What is a Heat Pump?

Basic explanation:

The Enerflow heat pump uses an air source vapour compression cycle to transfer heat from the outside air into the water stored inside a geyser. The cycle can be seen as a magnifying glass for heat. It can, therefore, transfer heat by collecting it from the air and then compressing or concentrating it to ultimately heat the water to a temperature higher than the outside air temperature.

The air source vapour compression cycle normally uses the following four main components to heat the water:

  1. Evaporator to collect heat from the ambient air
  2. Compressor to drive the cycle and pump the energy from the evaporator to the condenser
  3. Condenser to transfer heat into the water
  4. Expansion Valve to reset the cycle for collection of heat on the evaporator side

Detailed explanation:

Generally speaking a heat pump transfer heat from the outside ambient air to the water in the storage vessel with the aid of a fluid called a refrigerant. As the refrigerant is pumped through the vapour compression system it undergoes variations in temperature and pressure at different points in the cycle and furthermore alternates between liquid and vapour states. Let’s now examine the four stages of one complete cycle.

For the explanation, we select the point between the expansion valve and the evaporator (the bottom right corner in the picture above) as the start of the cycle. At this point, the refrigerant is in a low-pressure, low-temperature two-phase liquid-gaseous state, that’s colder than the ambient air.

The low-temperature refrigerant now passes through the tubes of a finned coil heat exchanger, known as the evaporator. The evaporator is a heat exchanger much like a typical car radiator with many fins to increase the surface area for better heat transfer. Because the refrigerant is at a lower temperature than the ambient air, heat is transferred from the air to the refrigerant within the pipes (Fourier’s law).

The transfer of heat from the air to the refrigerant cools the air as it heats the refrigerant. A fan is used to further improve the heat transfer on the air-side by increasing the air flow rate over the evaporator. The heat added to the refrigerant, as it flows through the evaporator, causes its temperature to rise and the fluid to boil until all liquid becomes a warm low-pressure gas.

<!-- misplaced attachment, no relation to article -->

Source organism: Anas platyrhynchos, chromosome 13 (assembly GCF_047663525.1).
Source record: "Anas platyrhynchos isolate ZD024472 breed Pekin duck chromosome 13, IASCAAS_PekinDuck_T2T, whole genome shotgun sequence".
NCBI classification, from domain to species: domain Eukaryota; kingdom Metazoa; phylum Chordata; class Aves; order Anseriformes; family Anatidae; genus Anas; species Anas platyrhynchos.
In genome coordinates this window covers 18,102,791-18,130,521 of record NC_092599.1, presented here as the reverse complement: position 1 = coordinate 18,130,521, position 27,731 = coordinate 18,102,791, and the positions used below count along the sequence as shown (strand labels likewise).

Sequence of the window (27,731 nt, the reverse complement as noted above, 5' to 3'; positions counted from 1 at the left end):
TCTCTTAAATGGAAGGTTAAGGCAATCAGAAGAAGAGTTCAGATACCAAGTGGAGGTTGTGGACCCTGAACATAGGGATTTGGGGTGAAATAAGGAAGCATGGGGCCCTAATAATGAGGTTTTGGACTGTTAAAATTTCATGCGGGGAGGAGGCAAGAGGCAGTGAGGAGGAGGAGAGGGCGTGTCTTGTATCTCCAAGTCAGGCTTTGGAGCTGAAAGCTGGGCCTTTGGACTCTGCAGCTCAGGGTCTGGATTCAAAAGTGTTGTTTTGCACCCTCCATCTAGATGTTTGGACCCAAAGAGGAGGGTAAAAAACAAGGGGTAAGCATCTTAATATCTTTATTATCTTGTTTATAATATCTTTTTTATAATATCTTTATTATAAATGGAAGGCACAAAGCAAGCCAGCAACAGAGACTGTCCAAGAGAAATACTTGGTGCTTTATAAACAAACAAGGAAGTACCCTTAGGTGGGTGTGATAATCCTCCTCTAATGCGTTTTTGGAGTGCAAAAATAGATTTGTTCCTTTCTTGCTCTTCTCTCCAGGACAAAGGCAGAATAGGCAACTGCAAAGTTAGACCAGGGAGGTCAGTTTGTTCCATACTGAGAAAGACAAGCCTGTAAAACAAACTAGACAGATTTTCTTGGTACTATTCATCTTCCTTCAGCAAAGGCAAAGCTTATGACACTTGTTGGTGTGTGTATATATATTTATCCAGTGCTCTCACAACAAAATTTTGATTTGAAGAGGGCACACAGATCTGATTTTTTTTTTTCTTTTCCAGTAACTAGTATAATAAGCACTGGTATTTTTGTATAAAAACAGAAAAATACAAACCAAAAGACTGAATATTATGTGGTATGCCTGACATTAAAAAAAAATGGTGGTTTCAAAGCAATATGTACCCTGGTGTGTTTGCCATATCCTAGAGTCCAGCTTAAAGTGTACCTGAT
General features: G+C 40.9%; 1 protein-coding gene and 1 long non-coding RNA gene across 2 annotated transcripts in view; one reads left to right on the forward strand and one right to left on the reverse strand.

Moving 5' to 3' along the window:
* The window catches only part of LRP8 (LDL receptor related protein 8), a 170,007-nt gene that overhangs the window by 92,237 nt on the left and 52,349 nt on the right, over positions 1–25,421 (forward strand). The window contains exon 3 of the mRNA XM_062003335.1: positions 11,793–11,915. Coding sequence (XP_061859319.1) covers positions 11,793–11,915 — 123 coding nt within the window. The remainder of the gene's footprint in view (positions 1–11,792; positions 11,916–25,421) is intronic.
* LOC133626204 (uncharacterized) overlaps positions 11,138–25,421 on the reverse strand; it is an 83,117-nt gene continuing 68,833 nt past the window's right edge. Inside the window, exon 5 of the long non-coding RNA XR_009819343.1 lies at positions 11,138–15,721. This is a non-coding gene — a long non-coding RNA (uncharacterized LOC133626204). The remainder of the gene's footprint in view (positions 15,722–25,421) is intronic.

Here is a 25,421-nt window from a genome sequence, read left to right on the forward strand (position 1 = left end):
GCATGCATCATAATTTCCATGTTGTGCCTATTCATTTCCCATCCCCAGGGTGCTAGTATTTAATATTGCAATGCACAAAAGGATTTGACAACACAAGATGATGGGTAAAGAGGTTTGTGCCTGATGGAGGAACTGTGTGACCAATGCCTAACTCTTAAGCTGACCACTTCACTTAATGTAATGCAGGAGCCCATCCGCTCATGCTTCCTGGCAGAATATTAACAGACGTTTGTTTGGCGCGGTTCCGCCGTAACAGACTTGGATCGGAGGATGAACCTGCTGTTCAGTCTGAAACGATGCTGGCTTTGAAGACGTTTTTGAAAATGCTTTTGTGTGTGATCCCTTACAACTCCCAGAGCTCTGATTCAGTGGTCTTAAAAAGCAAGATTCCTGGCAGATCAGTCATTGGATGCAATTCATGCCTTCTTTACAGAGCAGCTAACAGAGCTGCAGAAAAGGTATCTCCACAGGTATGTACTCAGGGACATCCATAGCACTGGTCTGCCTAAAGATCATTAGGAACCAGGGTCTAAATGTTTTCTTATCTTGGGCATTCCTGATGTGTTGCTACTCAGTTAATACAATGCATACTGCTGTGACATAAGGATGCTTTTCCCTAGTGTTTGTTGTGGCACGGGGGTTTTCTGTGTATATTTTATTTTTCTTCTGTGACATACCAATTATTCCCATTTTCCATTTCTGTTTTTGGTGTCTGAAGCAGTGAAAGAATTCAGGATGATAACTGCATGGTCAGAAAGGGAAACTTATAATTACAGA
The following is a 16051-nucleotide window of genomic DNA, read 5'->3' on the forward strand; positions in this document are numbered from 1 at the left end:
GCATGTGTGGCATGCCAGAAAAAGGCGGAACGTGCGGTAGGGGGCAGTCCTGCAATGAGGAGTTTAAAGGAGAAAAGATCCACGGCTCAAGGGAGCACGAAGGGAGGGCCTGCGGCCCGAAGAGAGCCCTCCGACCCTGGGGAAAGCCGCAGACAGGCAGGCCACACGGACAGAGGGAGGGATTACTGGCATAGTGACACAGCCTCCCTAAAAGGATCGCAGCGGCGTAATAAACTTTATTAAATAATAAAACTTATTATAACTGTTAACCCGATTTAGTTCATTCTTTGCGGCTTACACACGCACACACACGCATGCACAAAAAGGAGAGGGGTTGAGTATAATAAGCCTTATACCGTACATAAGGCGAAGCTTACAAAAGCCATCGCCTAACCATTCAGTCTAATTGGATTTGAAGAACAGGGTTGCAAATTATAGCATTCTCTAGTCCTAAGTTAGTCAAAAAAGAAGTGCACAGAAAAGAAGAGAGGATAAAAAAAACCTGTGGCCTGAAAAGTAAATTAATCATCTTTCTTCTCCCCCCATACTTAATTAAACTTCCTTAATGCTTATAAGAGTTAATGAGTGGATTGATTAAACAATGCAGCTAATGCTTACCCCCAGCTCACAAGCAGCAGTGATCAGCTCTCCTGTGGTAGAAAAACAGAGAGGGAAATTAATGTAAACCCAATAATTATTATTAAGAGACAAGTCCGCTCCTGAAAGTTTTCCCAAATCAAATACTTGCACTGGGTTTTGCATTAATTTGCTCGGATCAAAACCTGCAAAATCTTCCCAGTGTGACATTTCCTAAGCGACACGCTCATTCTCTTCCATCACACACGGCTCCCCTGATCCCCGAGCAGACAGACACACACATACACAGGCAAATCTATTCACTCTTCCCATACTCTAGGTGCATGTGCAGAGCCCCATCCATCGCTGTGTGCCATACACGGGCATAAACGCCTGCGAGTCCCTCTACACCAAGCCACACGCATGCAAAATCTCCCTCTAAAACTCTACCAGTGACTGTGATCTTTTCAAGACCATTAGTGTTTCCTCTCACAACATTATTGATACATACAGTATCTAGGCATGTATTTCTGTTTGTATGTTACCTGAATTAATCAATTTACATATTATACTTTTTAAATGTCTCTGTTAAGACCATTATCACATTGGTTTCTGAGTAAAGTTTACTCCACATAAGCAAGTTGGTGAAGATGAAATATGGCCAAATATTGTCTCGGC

After the evaporator process, the refrigerant now contains the energy absorbed from the air but the problem is that it is at a temperature that is still not hot enough to heat the water. The next step is then to concentrate this energy to a state where it can actually heat the water, and this is where the compressor comes in. The compressor serves as a pump and compresses the gas into a smaller space and in doing so raises the pressure and temperature thereof (Boyle's law, Charles’s Law and Gay-Lussac’s Law) to a state that is warmer than the water to be heated. It then pumps the now high-temperature high-pressure discharge gas into another heat exchanger called the condenser.

The main purpose of the condenser is to transfer the energy from the high-temperature gas into the cooler water that is circulated from the storage vessel. The refrigerant now transfers its heat to the cooler water (Fourier’s Law). As the heat transfers from the refrigerant to the water, it condenses thereby undergoing a change from a high-pressure gas to a high-pressure liquid. With the energy now transferred the high-pressure refrigerant needs to be returned to a low-pressure condition to be able to again extract energy from the ambient air. This can be accomplished by passing the refrigerant through an expansion valve.

The expansion valve in a refrigerant cycle does the exact opposite of the compressor. Where the compressor compresses the gas, increasing the temperature and pressure thereof; the expansion valve relieves the compression causing the temperature and pressure to reduce dramatically (Boyle's law, Charles’s Law and Gay-Lussac’s Law). After the expansion valve, the refrigerant is therefore in a cool two-phase state and the cycle can be started all over again to extract heat in the evaporator.    

The refrigeration cycle design found in a heat pump works on four fundamental laws or concepts referenced in the example above. These laws can be researched individually for further clarification and a fundamental understanding of “what is a heat pump and how a heat pump works”.

About Enerflow

The Enerflow range is a proud brand of M-Tech Industrial (Pty) Ltd. We specialise in residential, industrial, commercial, as well as, swimming pool heat pumps.

+27(0) 18 297 0326


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